AUGUSTYN Karolewski was born on August 12 1925 in the Polish village of Zduny, beside the pre-war frontier with Germany.
Young “Kay” was one of thousands of Polish refugees from Hitler’s aggression who made their way across mountains and borders to Hungary. Cold and hungry, he asked for food at a house near Debrecen, and when he returned with some bread, his companion predicted “you will survive”. He did much more than that. Not yet sixteen, he joined General Stanislaw Maczek’s Polish army in exile, which made amazing journeys across Yugoslavia and fascist Italy to France and then to Britain.
Maczek’s 1st Polish Armoured Division was deployed in Scotland in 1941, before preparing for offensive action. The English language was meant to be a temporary problem – the objective was to liberate Poland. Lance Corporal Karolewski landed in Normandy in July 1944, and General Montgomery sent the Polish Armoured Division to capture and hold a gap in the allied front line at Falaise to trap the retreating German 7th Army, including its elite Panzer Divisions. The Poles suffered over two thousand casualties in that battle, but they broke the stalemate in Normandy. Kay spent his 19th birthday in the thick of that battle, and he must have seen comrades killed and wounded. Like so many veterans, he never talked about that experience.
The Polish Armoured Division fought across northern France, Belgium and the Netherlands, before taking the surrender of the German naval headquarters at Wilhelmshaven. Kay said very little about these events, just two stories: one about sleeping in a cattle trough in freezing weather during the ‘Battle of the Bulge’ near Bastogne; the other about his horror at finding German women killed by an artillery barrage. He was never one to glorify war.
Back in Scotland in 1945, he learned that his family in Poland had survived. But Poland’s allies yielded to Soviet pressure to impose a puppet communist government in Warsaw, so it was not safe for General Maczek’s soldiers to return home. Shamefully, they were not allowed to join the victory parade in London. Kay was transferred to the Polish Resettlement Corps at RAF Winfield in Berwickshire, where he met Wojtek the Bear, the legendary mascot of another Polish Army and veteran of its campaigns in North Africa and Italy. Kay got to know Wojtek well, sharing beer with the Polish soldier bear.
Kay walked from Winfield to the village Inn at Hutton to improve his English. There he developed a lifelong taste for Scotch whisky, and he caught the eye of Bette Hall, the innkeeper’s daughter. They married in 1948, after he got a job on Sunwick Farm. He became secretary of the local Farmworkers’ Union, a tough assignment for a young immigrant. He cycled around the neighbourhood meeting people and building his encyclopaedic knowledge of families and fields throughout the Borders. Two daughters and two sons were born, and the family got the tenancy of a new council house in Hutton in 1953.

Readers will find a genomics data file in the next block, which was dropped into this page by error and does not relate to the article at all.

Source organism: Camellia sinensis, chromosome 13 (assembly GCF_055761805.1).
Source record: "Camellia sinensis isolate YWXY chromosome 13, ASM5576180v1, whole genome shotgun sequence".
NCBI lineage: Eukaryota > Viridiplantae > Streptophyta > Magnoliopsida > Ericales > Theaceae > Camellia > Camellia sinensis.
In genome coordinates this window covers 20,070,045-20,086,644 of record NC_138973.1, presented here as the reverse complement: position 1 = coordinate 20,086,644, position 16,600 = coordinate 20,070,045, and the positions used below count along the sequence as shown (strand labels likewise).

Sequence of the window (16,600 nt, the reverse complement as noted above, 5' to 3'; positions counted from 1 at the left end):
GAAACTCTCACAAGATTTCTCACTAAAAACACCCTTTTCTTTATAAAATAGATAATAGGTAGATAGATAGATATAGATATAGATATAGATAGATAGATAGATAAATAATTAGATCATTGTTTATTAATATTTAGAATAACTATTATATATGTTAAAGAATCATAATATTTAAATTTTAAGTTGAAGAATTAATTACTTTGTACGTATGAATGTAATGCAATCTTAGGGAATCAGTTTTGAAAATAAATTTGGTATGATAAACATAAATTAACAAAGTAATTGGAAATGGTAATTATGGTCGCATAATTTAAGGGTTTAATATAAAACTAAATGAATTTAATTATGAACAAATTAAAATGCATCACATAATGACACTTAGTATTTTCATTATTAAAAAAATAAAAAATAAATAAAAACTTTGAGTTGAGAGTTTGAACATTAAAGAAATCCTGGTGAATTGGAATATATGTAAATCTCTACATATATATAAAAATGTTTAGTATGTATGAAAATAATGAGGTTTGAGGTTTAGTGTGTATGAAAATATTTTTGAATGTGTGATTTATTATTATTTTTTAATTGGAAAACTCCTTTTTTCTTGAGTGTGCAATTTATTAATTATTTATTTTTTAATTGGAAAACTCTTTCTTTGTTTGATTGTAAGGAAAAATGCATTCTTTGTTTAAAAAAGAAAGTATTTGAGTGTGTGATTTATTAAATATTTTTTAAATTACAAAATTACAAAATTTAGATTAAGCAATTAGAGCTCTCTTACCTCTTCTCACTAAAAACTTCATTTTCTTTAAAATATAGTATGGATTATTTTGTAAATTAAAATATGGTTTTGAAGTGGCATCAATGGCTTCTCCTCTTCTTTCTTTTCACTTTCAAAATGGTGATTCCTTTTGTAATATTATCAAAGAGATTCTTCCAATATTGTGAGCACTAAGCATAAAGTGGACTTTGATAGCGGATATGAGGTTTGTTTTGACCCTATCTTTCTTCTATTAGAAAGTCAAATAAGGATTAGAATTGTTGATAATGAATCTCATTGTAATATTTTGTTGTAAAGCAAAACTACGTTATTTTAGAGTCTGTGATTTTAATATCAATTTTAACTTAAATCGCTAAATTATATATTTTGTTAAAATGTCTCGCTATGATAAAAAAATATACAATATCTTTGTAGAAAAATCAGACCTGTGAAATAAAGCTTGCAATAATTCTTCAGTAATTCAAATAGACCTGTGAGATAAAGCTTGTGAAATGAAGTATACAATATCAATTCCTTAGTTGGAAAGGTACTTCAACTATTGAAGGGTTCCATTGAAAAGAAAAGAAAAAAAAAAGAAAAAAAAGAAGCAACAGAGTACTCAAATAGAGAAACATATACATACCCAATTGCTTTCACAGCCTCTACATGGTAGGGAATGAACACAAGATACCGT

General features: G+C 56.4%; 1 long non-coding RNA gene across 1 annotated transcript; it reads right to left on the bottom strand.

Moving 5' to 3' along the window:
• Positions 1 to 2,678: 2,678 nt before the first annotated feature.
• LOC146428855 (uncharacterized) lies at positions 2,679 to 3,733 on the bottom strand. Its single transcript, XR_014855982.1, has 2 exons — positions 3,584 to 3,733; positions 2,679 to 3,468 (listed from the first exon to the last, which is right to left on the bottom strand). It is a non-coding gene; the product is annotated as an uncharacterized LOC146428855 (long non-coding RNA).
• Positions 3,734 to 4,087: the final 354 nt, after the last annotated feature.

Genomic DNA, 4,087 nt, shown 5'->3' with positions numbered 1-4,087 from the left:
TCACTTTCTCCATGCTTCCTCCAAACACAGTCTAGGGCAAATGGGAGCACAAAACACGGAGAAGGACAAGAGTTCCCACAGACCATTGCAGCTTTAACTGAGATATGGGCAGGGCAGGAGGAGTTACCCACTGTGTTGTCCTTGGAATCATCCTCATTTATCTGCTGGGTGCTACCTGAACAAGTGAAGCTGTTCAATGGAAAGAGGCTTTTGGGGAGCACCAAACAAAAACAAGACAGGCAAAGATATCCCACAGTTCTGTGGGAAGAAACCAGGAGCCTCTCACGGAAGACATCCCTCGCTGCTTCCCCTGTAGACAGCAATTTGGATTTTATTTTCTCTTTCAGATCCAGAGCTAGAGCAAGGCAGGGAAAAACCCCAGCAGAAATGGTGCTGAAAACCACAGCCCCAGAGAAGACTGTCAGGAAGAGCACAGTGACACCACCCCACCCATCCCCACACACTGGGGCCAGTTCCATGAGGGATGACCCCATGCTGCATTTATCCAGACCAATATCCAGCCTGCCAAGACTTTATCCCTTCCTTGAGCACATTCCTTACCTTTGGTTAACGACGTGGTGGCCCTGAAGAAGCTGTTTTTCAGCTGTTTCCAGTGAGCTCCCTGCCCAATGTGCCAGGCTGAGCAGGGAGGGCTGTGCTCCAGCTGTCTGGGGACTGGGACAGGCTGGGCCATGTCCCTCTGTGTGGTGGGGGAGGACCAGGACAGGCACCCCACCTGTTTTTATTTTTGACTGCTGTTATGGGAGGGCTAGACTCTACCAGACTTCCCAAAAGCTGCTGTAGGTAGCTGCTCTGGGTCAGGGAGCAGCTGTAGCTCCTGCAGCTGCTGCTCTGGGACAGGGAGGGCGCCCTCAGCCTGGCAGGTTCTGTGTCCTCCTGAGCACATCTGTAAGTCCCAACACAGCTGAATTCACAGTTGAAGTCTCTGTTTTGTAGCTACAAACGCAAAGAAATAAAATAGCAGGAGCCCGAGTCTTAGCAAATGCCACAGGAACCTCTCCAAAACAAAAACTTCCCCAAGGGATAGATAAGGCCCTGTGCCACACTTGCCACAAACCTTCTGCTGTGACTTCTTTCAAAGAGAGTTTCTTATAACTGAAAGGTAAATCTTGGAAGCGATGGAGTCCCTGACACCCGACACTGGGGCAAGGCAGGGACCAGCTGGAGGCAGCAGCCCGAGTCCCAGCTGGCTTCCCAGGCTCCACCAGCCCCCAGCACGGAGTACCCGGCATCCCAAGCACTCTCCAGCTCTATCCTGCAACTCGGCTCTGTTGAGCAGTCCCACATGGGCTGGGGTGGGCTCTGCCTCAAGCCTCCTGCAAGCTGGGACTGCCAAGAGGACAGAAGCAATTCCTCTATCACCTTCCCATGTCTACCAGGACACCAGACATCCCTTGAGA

He became a British citizen in 1962. His formal education had been cut short by the Second World War, but he had a flair for languages. He was extremely inquisitive, and he loved to argue with anybody about anything. He never missed a chance to have his say to successive local MPs.
In 1968 Kay made a remarkable journey with Bette and their four children through Germany, passing through Checkpoint Charlie in the Berlin Wall, to meet Polish relations in Zduny in 1968.
In 1957 he joined the crew at the Tweed salmon netting shiel at Watham, rowing cobles and hauling nets at all hours and in all weathers. He was a natural leader, and became Skipper at North Bells salmon fishery in 1964. Most Tweed netsmen faced redundancy without compensation in 1986 when the Atlantic Salmon Conservation Trust, funded largely by angling interests on the upper Tweed, bought almost all the netting shiels and closed them down.
With 30 years experience on the river, Skipper Karolewski wasn’t going to take that quietly. He asked a local landowner to investigate dormant netting rights at Paxton. As a result, Kay had the satisfaction of outmanoeuvring the angling proprietors by starting a new net fishery. It is entirely thanks to his ingenuity that there is still one traditional net fishery operating on the Tweed as a valuable part of the local heritage, much appreciated by locals and visitors to Paxton House.
Generally acknowledged as the “Provost” of his local community in Hutton, Kay has been held in enormous respect and affection throughout the Borders and Northumberland, not least for his wartime service and as a link with Wojtek the Polish “soldier bear”. He was on parade every Remembrance Sunday at the Polish War Memorial in Duns to commemorate his fallen comrades.
Augustyn Karolewski died in Duns on December 3. He is survived by his daughters and sons, Elizabeth, Barbara, Michael and Raymond; two brothers and a sister in Poland; seven grandchildren and a great-grandson.